AS/NZS 60079.17 - Explosive atmospheres - Electrical installations inspection and maintenance 
Inspection and Maintenance
AS/NZS 60079.17 - Explosive atmospheres - Electrical installations inspection and maintenance 

On selection of equipment the vendor should be requested to supply a copy of the relevant Certificate of Conformity PRIOR to orders being placed.
The responsible engineer should read the certificate for the following reasons:-

1. To ensure it is the correct document for the equipment, (all too often vendors supply incorrect certificates).

2. To comply with any "conditions of use" stated on the certificate. 

When the certification has been reviewed it should be filed for entry into the verification dossier. The engineer can then proceed with the circuit\system design in accordance with the equipment certificates and relevant Standards.

Hazardous Area Installations Verification Dossiers

It is essential that a verification dossier is prepared for all Hazardous Area installations. Included in this dossier should be:-

a. Hazardous Area drawings

b. Certification schedule

c. Equipment certificates

d The engineering calculations pertaining to Intrinsically Safe loops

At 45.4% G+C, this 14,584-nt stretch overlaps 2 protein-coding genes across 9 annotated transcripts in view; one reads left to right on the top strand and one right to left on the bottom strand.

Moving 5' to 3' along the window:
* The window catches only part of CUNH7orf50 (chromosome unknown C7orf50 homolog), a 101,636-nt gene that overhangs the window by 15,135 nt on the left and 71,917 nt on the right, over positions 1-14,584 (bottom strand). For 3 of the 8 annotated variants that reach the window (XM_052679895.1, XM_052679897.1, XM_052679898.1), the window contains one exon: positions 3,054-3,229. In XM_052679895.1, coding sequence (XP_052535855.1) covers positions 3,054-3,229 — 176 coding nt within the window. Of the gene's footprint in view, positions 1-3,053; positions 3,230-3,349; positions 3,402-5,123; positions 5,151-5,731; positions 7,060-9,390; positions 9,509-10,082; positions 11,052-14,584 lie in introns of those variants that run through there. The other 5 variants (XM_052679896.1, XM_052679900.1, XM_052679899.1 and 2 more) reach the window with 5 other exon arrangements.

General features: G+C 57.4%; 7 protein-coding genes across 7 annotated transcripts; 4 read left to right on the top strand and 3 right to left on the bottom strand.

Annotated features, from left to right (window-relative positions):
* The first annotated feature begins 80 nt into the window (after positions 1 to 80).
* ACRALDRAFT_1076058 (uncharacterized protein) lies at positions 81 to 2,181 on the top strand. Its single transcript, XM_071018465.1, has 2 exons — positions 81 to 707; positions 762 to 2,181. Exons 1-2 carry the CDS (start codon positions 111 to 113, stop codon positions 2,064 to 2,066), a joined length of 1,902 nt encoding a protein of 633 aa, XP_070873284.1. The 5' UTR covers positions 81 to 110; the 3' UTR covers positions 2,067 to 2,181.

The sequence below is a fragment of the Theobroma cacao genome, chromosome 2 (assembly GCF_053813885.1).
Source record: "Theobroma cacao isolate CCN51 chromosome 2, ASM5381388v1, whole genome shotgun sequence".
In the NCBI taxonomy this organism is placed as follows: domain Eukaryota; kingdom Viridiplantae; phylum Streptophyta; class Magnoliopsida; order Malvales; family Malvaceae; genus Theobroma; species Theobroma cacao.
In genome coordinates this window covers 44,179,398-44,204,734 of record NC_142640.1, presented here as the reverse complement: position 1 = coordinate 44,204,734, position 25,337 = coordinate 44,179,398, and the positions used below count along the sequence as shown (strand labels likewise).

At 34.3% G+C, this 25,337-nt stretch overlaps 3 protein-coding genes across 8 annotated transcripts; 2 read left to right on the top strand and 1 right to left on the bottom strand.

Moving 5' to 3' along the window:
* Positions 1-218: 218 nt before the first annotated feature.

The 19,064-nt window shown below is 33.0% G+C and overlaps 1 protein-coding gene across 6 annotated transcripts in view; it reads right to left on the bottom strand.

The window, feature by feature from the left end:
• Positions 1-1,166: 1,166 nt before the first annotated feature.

e. Cable schedules and Cable routes

g. Special tests to be carried out upon Installation/Commissioning

h. Inspection report on installation

i. Periodic inspection reports.

The dossier must be updated during the life of the plant reflecting any changes which are implemented pertaining to the installation and equipment within the Hazardous Area.

The engineer responsible for the Hazardous Area drawings must be advised of any minor/major piping changes since these could result in changes to the Hazardous Area classification.
A full listing is available in AS2381.1 clause 1.6

Electrical Equipment in Hazardous Areas Installation and Maintenance

AS/NZS 60079.17 - Explosive atmospheres - Electrical installations inspection and maintenance 

AS/NZS3000 AUSTRALIAN AND NEW ZEALAND WIRING RULES and its associated Standards must be read at length and understood by the construction and maintenance engineers. Technicians and fitters should also be conversant with the requirements of the standard.

On a plant which is old or has been poorly maintained it is very important that the Company institutes an inspection to ensure compliance. In order to achieve this it will be necessary to have up to date Hazardous Area drawings and certification schedules. If these drawings are not available they should be produced.

The recommendations of the inspection report should be discussed with both maintenance, installation, design engineers and plant management.

An important clause to remember that no equipment which is in an unsafe condition shall be connected or remain connected to an installation". In other words if there is a non compliance problem fix it or disconnect it.